Information Competency Graduation Requirement Programs: A Survey of Methods
Resolution F06 9.03 called on the Academic Senate to conduct a survey of the certificate and degree programs in California community colleges to determine which information competency requirements have been implemented by which colleges. Serendipitously, Shawna Hellenius, an instructional librarian at Cosumnes River College conducted such a survey in Fall 2005 for a sabbatical project. She kindly shares a summary of her sabbatical report in this article. The full report is available at http://ww2.losrios.edu/crc/Faculty_&_Staff/Faculty_Websites/Hellenius,_S....
Studies have shown that Information Competency (IC) increases student GPA, persistence, the number of units they complete, and their performance in individual classes.1
The question, when advocating for an IC graduation requirement, is what is the best curriculum format? An attempt to answer this question led to a survey of methods used by California colleges that require IC for graduation.
Information Competency (IC) is "a set of abilities requiring individuals to recognize when information is needed and have the ability to locate, evaluate, and use effectively the needed information."2 The need for IC as a requirement for students has arisen through the information technology explosion. Information is now available in bulk, unfiltered quantities. The Association of College and Research Libraries (ACRL) aptly states that the abundance of information does "not in itself create a more informed citizenry without a complementary cluster of abilities necessary to use information effectively."3 As an important basic skill on the road to student success, IC is not just a library concern, but a goal the entire campus should pursue.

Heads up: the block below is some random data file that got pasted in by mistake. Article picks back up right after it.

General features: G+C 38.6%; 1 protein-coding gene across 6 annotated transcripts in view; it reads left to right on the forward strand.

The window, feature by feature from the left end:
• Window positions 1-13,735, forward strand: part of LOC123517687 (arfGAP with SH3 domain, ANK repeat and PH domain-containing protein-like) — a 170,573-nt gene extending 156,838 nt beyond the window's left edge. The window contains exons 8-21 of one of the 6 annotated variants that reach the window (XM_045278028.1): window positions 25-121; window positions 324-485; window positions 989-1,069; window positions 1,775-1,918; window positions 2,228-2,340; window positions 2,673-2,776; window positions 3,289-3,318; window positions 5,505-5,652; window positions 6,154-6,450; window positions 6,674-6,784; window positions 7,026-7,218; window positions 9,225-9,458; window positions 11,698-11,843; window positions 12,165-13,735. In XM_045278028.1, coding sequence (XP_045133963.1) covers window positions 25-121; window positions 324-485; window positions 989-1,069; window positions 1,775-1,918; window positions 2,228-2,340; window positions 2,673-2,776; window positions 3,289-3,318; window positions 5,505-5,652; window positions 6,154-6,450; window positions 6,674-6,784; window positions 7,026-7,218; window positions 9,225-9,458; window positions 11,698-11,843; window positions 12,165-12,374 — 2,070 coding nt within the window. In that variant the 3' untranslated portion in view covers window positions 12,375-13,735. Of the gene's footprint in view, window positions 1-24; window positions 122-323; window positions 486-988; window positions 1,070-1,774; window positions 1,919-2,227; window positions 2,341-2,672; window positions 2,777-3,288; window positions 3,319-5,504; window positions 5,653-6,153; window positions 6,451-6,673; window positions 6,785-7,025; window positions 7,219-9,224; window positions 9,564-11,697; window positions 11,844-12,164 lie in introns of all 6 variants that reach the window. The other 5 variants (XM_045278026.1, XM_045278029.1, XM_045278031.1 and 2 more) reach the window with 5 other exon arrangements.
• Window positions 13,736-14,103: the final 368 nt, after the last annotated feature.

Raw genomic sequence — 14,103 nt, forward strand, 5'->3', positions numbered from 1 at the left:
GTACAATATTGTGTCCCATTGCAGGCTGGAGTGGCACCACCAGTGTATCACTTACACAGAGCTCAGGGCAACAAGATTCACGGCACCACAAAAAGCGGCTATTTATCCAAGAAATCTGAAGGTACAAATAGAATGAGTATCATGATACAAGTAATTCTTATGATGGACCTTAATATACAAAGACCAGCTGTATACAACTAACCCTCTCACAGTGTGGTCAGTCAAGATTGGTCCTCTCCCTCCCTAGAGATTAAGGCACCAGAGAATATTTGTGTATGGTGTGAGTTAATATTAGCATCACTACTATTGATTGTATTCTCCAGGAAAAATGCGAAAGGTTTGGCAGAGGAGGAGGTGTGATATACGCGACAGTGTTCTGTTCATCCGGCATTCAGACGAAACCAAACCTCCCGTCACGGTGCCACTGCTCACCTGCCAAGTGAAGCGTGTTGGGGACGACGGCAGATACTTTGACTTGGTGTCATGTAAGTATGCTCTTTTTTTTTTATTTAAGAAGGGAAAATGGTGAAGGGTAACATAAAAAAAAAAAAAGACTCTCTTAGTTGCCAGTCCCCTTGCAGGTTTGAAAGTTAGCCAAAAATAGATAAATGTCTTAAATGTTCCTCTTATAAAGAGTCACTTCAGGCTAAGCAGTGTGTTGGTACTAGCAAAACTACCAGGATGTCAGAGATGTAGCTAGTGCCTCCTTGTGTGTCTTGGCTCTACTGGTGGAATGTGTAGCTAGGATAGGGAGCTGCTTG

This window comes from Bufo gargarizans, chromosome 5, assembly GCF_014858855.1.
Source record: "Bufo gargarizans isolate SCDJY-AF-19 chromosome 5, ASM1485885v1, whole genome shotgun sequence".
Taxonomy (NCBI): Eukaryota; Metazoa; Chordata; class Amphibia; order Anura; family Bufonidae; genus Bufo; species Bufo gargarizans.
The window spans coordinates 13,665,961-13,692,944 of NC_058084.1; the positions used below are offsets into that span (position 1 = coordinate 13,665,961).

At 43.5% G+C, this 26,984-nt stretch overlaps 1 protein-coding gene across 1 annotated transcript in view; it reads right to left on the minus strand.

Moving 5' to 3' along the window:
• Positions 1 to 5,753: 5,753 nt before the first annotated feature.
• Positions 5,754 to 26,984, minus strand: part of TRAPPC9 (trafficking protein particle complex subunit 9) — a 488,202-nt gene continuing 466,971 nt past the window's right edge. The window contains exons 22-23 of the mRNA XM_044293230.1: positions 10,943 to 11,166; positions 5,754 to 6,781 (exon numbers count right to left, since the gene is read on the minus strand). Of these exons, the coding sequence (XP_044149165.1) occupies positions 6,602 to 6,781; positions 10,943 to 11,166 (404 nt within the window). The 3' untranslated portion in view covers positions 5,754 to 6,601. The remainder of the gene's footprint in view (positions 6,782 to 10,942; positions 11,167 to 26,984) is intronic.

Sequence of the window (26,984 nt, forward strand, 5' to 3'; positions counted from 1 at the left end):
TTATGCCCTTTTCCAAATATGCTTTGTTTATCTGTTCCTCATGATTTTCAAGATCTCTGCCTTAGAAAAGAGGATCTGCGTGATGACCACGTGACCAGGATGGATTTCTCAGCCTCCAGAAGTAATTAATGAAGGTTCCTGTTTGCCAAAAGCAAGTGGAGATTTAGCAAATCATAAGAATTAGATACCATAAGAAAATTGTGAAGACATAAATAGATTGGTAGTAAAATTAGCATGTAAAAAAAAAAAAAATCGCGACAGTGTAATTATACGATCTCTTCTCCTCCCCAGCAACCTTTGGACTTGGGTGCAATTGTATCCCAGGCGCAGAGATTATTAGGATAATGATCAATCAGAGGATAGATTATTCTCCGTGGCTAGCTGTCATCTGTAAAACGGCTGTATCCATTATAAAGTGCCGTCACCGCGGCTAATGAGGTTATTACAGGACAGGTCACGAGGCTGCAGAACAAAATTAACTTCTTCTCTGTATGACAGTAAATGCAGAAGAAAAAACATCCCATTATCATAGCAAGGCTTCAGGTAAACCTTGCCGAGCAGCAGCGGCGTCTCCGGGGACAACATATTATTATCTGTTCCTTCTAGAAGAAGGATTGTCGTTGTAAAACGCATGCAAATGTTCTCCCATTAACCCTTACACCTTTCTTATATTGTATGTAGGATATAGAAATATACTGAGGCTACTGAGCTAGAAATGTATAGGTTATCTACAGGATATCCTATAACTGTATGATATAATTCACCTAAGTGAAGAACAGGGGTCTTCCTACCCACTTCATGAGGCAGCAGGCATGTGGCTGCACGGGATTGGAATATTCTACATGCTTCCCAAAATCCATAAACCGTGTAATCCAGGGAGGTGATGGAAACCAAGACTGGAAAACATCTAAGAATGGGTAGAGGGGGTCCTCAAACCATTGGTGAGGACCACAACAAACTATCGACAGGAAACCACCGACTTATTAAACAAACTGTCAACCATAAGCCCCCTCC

The one-hour library instruction workshop has long been the predominant method of teaching research skills to students. Common characteristics: the workshop is introductory and only occupies one to two class sessions in one course. This method, which is completely reliant on faculty support, is often perceived by students to be irrelevant to their academic needs, and they retain little of what is presented.
Four alternative models exist: 1) stand-alone library course; 2) library course linked through concurrent enrollment with another class; 3) IC across the curriculum; and 4) online tutorials.
Stand-alone courses are one- to three-unit library courses. Their main benefit is the ability to reach students over an extended time period. This enables librarians to build a strong base of research concepts and skills that will serve students in further academic years.4 Stand-alone courses benefit non-library faculty too. Faculty members have commented that they can raise their standard and don't need to review basics of research before teaching their own content when the IC course is a requirement.5